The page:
TAOYUAN CITY, Taiwan — Higher levels of some microbes in the gut put children at greater risk of developing attention-deficit/hyperactivity disorder (ADHD), a new study suggests. Researchers in Taiwan say that children with ADHD had higher levels of some species of fungus and lower levels of others — pointing to a link between the condition and gut health.
They explain that the human gut hosts large numbers of microorganisms such as bacteria, viruses, and fungi. However, the amount of each one varies from person to person. After studying fecal samples from 35 children with ADHD and 35 without, the Taiwanese research team found that those with ADHD had higher levels of certain species of fungi and lower levels of others.
The presence of a fungus called Candida albicans was more common in those with the disorder and also created a “leaky gut” that allows bacteria into the bloodstream. This leak leads to inflammation throughout the body and the brain, potentially triggering ADHD.
“The human body is home to a complex and diverse microbial ecosystem, and findings from this study suggest that dysbiosis of the fungal mycobiome in ADHD can influence patient health,” the study authors write in a media release.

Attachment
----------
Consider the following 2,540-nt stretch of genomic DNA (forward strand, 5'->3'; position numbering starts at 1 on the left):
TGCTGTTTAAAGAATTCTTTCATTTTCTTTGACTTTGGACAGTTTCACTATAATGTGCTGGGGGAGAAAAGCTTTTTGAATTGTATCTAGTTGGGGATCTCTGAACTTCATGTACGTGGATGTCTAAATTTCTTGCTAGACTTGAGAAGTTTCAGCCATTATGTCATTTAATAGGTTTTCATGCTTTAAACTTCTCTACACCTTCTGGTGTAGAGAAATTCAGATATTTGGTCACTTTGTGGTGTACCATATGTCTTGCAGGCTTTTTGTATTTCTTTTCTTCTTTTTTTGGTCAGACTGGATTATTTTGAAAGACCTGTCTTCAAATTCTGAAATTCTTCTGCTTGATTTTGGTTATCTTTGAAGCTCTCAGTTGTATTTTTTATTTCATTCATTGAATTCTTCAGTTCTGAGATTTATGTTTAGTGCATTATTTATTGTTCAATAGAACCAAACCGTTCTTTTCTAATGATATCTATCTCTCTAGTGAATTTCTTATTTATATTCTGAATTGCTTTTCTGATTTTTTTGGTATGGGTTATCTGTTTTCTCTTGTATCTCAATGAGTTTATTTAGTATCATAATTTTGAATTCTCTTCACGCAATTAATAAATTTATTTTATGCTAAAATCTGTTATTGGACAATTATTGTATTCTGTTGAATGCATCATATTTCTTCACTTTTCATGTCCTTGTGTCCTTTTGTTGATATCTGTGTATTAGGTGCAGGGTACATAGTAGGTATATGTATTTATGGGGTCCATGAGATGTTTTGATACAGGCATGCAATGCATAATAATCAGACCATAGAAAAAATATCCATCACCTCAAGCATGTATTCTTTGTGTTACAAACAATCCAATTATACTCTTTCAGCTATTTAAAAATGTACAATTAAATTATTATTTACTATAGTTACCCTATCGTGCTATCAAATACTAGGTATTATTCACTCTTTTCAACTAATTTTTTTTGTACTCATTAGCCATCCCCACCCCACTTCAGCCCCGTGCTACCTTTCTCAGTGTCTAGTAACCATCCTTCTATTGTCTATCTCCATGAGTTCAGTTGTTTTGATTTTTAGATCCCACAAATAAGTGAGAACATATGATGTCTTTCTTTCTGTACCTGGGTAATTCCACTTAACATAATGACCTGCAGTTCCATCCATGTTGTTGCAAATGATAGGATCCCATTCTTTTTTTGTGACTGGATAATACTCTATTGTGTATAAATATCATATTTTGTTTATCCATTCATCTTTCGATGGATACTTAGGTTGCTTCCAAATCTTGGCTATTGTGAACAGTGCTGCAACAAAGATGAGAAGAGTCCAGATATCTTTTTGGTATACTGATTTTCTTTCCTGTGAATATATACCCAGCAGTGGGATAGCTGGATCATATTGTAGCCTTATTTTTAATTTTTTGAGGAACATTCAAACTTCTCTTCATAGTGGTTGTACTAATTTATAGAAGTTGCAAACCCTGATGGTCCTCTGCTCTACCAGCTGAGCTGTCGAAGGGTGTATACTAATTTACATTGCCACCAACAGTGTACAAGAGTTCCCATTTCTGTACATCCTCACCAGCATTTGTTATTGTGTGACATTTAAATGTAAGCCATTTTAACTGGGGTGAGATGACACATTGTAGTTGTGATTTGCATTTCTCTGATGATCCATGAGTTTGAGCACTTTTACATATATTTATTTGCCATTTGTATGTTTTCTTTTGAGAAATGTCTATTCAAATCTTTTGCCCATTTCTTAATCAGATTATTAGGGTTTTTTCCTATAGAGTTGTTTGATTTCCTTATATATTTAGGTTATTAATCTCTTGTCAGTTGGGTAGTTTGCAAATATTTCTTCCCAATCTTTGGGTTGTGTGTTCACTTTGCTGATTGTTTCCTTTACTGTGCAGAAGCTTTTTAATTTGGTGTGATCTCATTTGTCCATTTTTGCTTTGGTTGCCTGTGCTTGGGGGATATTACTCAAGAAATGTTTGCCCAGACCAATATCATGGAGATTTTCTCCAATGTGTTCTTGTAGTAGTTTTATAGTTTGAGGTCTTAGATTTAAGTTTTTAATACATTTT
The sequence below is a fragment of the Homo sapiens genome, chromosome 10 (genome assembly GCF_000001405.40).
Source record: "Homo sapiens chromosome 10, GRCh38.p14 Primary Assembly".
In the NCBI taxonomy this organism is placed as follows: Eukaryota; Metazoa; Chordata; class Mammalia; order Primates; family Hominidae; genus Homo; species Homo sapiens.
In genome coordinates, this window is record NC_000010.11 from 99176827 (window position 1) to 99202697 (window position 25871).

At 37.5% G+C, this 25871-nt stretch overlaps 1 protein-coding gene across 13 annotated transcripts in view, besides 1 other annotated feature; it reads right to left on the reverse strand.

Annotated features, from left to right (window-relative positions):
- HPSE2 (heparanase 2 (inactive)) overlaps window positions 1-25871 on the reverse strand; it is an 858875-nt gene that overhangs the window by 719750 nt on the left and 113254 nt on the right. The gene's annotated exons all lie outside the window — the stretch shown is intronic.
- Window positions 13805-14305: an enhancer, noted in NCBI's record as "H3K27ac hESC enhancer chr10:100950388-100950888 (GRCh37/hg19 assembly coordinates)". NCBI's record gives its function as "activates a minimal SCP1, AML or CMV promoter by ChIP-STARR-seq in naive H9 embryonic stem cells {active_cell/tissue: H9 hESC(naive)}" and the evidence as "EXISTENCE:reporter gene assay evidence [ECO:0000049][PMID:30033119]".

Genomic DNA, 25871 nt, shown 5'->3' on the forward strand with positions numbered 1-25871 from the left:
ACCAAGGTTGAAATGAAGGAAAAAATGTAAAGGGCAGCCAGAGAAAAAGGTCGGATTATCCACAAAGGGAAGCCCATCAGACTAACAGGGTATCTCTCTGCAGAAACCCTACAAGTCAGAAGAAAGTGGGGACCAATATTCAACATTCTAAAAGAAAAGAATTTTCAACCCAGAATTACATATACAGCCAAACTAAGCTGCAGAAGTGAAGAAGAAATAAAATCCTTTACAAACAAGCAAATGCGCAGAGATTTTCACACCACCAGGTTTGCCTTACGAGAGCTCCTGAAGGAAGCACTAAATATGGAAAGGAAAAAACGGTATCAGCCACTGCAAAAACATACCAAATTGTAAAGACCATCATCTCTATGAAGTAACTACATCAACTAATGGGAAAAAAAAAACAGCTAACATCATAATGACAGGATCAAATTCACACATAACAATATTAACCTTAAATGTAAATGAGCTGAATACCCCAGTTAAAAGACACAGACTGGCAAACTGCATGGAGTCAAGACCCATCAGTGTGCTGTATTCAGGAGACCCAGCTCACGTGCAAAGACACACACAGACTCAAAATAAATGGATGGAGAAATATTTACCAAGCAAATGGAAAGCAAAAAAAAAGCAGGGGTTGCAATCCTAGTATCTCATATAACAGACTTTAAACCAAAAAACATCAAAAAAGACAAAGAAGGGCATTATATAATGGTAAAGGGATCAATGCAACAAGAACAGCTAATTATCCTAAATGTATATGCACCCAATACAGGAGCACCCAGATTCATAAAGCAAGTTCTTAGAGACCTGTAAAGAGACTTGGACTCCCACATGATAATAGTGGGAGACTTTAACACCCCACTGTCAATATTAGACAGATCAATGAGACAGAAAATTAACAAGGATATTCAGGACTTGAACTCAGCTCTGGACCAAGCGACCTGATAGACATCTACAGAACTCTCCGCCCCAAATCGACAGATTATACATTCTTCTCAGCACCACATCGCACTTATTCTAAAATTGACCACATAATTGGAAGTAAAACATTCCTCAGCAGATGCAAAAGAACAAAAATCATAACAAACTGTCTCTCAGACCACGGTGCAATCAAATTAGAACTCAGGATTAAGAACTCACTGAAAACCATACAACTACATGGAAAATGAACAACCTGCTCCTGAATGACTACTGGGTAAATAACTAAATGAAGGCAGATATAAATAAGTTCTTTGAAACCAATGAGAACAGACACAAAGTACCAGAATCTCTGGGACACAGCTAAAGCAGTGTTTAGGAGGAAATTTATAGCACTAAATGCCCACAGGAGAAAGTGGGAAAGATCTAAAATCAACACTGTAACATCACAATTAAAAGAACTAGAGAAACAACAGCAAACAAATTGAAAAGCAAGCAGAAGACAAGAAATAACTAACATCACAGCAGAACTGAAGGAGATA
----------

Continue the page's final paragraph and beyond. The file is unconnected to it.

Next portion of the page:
ADHD is a common neurodevelopmental disorder that affects people’s behavior. Those with the condition are often restless, struggle with concentration, and sometimes act impulsively. ADHD affects around one in 16 children and teenagers worldwide.
“ADHD may develop from a multidimensional pathophysiology, including the bidirectional signaling pathways between the brain and the gut,” the researchers say, according to SWNS.
“The ‘gut–brain axis’, referring to the link between intestinal function, gut microbiota and the central nervous system, has been proposed to be related to several neuropsychiatric disorders.”
Which microbes may be leading to ADHD onset?
Participants in this study were around the age of 10 and just over half were boys. First, the team collected total DNA samples from each fecal sample. Next, they used ITS amplicon sequencing and fungal taxonomic classification to reveal the microorganisms living in the gut.
In the healthy participants, the dominant phylum was Ascomycota. This was followed by Basidiomycota and Mucoromycota. Ascomycota and Basidiomycota were also present in those with ADHD, but the levels of Ascomycota was significantly higher, while the amount of Basidiomycota was much lower.
Candida albicans was the most abundant fungus in the gut and its levels were much higher in those with ADHD. It was this fungus that was able to dampen the human intestinal barrier, leading to gut leakage.
“The current study is the first to explore altered gut mycobiome dysbiosis using the NGS platform in ADHD,” researchers conclude. “The findings from this study indicated that dysbiosis of the fungal mycobiome and intestinal permeability might be associated with susceptibility to ADHD.”
The study is published in the Journal of Child Psychology and Psychiatry.
South West News Service writer Alice Clifford contributed to this report.